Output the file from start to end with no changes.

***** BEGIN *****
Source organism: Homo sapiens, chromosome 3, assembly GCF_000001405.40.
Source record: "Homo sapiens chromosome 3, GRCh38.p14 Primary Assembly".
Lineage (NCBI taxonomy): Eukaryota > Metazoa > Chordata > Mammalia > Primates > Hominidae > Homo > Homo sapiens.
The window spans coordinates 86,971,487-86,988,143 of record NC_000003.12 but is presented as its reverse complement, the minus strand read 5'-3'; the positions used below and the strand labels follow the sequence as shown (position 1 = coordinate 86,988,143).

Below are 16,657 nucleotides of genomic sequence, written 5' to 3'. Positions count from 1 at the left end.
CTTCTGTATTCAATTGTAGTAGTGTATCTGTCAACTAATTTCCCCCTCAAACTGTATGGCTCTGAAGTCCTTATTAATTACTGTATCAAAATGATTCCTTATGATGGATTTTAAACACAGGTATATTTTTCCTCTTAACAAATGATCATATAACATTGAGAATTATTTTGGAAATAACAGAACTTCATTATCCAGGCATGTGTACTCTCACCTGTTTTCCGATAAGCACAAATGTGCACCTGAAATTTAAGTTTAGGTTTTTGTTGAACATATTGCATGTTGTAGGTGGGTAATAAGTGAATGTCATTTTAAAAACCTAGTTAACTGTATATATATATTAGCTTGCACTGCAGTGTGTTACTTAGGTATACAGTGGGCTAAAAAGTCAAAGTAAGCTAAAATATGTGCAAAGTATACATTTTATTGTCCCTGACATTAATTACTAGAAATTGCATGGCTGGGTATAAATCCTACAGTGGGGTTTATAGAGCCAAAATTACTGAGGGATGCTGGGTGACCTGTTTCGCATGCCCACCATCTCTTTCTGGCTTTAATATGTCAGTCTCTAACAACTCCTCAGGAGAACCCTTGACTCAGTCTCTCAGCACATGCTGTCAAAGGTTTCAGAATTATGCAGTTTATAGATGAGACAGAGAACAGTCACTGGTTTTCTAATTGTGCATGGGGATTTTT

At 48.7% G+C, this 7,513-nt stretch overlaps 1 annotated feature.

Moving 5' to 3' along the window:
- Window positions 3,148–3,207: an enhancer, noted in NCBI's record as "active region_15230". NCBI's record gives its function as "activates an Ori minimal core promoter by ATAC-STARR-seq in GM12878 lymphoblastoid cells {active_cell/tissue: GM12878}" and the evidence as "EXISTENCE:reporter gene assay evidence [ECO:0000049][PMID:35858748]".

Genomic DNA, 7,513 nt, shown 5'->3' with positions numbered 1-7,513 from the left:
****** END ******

Source organism: Homo sapiens, chromosome 3, assembly GCF_000001405.40.
Source record: "Homo sapiens chromosome 3, GRCh38.p14 Primary Assembly".
Lineage (NCBI taxonomy): Eukaryota > Metazoa > Chordata > Mammalia > Primates > Hominidae > Homo > Homo sapiens.
The window spans coordinates 86,971,487-86,988,143 of record NC_000003.12 but is presented as its reverse complement, the minus strand read 5'-3'; the positions used below and the strand labels follow the sequence as shown (position 1 = coordinate 86,988,143).

Below are 16,657 nucleotides of genomic sequence, written 5' to 3'. Positions count from 1 at the left end.
CTTCTGTATTCAATTGTAGTAGTGTATCTGTCAACTAATTTCCCCCTCAAACTGTATGGCTCTGAAGTCCTTATTAATTACTGTATCAAAATGATTCCTTATGATGGATTTTAAACACAGGTATATTTTTCCTCTTAACAAATGATCATATAACATTGAGAATTATTTTGGAAATAACAGAACTTCATTATCCAGGCATGTGTACTCTCACCTGTTTTCCGATAAGCACAAATGTGCACCTGAAATTTAAGTTTAGGTTTTTGTTGAACATATTGCATGTTGTAGGTGGGTAATAAGTGAATGTCATTTTAAAAACCTAGTTAACTGTATATATATATTAGCTTGCACTGCAGTGTGTTACTTAGGTATACAGTGGGCTAAAAAGTCAAAGTAAGCTAAAATATGTGCAAAGTATACATTTTATTGTCCCTGACATTAATTACTAGAAATTGCATGGCTGGGTATAAATCCTACAGTGGGGTTTATAGAGCCAAAATTACTGAGGGATGCTGGGTGACCTGTTTCGCATGCCCACCATCTCTTTCTGGCTTTAATATGTCAGTCTCTAACAACTCCTCAGGAGAACCCTTGACTCAGTCTCTCAGCACATGCTGTCAAAGGTTTCAGAATTATGCAGTTTATAGATGAGACAGAGAACAGTCACTGGTTTTCTAATTGTGCATGGGGATTTTT

At 48.7% G+C, this 7,513-nt stretch overlaps 1 annotated feature.

Moving 5' to 3' along the window:
- Window positions 3,148–3,207: an enhancer, noted in NCBI's record as "active region_15230". NCBI's record gives its function as "activates an Ori minimal core promoter by ATAC-STARR-seq in GM12878 lymphoblastoid cells {active_cell/tissue: GM12878}" and the evidence as "EXISTENCE:reporter gene assay evidence [ECO:0000049][PMID:35858748]".

Genomic DNA, 7,513 nt, shown 5'->3' with positions numbered 1-7,513 from the left: